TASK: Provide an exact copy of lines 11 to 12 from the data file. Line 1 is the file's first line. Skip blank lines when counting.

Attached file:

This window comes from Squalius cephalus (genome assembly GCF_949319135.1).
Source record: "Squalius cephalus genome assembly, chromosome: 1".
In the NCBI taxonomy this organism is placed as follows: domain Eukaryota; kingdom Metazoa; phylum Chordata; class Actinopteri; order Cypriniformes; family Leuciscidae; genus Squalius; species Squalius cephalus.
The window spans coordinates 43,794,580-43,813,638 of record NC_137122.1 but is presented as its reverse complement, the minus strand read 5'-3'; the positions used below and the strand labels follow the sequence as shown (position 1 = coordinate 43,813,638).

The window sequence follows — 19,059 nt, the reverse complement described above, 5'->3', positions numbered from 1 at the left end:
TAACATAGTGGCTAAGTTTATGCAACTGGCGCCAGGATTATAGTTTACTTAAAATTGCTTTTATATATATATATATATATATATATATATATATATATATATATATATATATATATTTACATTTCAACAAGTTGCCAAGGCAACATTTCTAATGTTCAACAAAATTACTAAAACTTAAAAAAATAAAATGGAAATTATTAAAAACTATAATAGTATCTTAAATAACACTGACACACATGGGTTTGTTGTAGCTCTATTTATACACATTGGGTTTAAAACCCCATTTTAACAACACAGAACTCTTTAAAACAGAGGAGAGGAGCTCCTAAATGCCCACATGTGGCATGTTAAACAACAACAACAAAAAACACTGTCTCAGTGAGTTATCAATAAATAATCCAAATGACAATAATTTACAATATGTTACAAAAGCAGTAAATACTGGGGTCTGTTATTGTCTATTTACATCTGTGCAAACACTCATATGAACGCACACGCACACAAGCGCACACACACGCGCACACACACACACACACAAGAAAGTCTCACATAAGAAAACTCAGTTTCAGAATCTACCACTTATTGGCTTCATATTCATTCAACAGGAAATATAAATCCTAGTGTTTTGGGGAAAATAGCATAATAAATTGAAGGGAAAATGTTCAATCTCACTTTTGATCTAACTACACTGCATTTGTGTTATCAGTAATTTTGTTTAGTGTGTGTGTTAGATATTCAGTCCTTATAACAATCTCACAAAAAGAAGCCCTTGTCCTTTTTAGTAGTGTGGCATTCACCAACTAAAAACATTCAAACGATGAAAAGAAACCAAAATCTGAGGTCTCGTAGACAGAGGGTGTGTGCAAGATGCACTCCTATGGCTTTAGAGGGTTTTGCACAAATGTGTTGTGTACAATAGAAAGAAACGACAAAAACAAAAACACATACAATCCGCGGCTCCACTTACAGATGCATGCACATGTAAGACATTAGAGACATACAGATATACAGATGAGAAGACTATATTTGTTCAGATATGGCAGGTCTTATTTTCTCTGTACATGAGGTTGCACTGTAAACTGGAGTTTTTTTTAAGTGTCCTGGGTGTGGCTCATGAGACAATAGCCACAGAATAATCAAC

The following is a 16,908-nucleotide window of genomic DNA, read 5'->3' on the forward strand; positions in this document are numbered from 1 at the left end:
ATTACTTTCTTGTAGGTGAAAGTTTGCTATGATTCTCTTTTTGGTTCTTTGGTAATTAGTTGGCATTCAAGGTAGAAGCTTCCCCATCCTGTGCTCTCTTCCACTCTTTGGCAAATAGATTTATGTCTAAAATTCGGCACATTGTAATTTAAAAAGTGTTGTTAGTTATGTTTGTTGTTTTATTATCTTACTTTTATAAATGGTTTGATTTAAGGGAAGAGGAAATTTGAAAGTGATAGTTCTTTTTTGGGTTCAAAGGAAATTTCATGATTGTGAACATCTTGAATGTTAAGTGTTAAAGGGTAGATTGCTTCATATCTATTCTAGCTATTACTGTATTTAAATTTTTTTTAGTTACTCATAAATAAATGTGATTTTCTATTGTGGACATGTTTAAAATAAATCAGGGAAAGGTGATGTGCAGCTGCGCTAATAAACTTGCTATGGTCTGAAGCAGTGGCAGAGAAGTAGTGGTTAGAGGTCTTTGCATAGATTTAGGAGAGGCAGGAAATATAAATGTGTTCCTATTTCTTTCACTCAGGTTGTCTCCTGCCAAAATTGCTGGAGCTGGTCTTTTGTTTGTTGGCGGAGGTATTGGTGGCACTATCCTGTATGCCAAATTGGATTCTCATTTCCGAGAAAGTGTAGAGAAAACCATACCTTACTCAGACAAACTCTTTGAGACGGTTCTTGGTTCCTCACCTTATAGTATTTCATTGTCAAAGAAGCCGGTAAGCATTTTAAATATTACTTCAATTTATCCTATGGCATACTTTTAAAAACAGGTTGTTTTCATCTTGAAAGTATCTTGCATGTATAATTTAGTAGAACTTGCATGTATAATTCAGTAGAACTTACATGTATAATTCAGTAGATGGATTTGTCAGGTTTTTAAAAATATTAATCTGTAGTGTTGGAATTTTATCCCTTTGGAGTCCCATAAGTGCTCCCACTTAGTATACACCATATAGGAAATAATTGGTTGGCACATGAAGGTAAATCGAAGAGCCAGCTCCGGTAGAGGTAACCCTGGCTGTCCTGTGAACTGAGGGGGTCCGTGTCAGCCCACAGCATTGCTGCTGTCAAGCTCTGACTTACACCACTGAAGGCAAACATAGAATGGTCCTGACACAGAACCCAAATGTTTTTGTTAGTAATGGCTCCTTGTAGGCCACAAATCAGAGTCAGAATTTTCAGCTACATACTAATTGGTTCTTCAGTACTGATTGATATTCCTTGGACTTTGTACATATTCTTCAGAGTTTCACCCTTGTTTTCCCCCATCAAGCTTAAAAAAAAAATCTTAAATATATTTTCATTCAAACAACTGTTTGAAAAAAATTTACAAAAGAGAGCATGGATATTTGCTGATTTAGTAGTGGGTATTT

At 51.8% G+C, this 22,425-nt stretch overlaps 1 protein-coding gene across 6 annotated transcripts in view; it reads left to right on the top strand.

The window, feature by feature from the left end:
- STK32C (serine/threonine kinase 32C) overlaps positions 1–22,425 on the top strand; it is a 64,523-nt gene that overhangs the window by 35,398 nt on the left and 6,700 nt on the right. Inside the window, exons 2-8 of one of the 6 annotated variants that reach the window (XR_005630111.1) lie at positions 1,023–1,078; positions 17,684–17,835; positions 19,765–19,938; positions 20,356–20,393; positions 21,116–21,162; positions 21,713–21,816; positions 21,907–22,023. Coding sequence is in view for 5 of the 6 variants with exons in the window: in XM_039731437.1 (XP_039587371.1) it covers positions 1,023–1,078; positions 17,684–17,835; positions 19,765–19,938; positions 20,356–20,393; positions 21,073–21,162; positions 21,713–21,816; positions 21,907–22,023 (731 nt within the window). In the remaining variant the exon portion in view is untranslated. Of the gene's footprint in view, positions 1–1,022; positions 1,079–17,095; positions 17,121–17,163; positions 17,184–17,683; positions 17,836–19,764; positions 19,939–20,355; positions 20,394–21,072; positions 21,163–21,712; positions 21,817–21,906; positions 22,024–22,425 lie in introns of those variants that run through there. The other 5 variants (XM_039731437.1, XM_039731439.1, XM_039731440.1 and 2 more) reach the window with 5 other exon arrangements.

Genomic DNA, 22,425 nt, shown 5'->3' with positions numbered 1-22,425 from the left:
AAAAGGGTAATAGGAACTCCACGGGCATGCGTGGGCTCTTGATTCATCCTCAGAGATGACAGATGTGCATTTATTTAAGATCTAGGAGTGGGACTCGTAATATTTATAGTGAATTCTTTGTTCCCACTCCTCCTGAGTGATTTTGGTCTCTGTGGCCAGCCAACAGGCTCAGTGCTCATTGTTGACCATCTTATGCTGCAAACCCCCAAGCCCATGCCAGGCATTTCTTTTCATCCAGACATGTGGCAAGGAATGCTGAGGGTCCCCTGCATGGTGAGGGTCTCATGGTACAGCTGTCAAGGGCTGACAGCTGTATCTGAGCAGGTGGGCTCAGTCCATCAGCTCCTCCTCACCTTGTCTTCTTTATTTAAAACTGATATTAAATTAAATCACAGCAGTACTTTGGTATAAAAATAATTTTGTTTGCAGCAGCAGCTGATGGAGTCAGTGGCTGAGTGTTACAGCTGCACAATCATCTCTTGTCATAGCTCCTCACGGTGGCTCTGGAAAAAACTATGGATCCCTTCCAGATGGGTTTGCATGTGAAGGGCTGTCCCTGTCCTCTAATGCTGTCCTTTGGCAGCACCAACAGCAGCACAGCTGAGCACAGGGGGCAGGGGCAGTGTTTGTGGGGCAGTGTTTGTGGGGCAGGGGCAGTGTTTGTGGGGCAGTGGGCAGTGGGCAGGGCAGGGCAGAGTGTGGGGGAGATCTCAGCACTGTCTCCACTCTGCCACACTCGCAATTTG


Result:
- STK32C (serine/threonine kinase 32C) overlaps positions 1–22,425 on the top strand; it is a 64,523-nt gene that overhangs the window by 35,398 nt on the left and 6,700 nt on the right. Inside the window, exons 2-8 of one of the 6 annotated variants that reach the window (XR_005630111.1) lie at positions 1,023–1,078; positions 17,684–17,835; positions 19,765–19,938; positions 20,356–20,393; positions 21,116–21,162; positions 21,713–21,816; positions 21,907–22,023. Coding sequence is in view for 5 of the 6 variants with exons in the window: in XM_039731437.1 (XP_039587371.1) it covers positions 1,023–1,078; positions 17,684–17,835; positions 19,765–19,938; positions 20,356–20,393; positions 21,073–21,162; positions 21,713–21,816; positions 21,907–22,023 (731 nt within the window). In the remaining variant the exon portion in view is untranslated. Of the gene's footprint in view, positions 1–1,022; positions 1,079–17,095; positions 17,121–17,163; positions 17,184–17,683; positions 17,836–19,764; positions 19,939–20,355; positions 20,394–21,072; positions 21,163–21,712; positions 21,817–21,906; positions 22,024–22,425 lie in introns of those variants that run through there. The other 5 variants (XM_039731437.1, XM_039731439.1, XM_039731440.1 and 2 more) reach the window with 5 other exon arrangements.

Genomic DNA, 22,425 nt, shown 5'->3' with positions numbered 1-22,425 from the left: